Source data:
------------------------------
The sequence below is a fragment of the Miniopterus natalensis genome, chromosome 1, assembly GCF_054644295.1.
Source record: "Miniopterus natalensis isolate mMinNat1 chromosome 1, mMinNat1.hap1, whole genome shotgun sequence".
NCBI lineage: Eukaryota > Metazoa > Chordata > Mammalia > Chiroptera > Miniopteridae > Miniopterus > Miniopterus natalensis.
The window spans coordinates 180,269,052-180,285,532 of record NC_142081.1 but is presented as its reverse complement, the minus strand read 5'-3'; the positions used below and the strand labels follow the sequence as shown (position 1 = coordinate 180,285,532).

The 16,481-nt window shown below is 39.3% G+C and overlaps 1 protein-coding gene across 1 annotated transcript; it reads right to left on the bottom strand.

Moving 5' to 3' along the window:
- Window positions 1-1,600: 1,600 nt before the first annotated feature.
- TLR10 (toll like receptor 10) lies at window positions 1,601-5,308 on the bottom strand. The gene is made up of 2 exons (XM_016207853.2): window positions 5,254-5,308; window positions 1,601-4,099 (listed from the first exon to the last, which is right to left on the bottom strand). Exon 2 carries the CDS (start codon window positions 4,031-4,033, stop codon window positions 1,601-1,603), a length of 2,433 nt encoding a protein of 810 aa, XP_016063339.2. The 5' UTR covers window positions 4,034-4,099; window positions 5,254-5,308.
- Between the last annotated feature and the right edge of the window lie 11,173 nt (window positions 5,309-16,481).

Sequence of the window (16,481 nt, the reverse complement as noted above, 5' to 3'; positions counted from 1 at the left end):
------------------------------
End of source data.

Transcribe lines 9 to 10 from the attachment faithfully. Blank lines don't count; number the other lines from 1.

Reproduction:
- Between the last annotated feature and the right edge of the window lie 11,173 nt (window positions 5,309-16,481).

Sequence of the window (16,481 nt, the reverse complement as noted above, 5' to 3'; positions counted from 1 at the left end):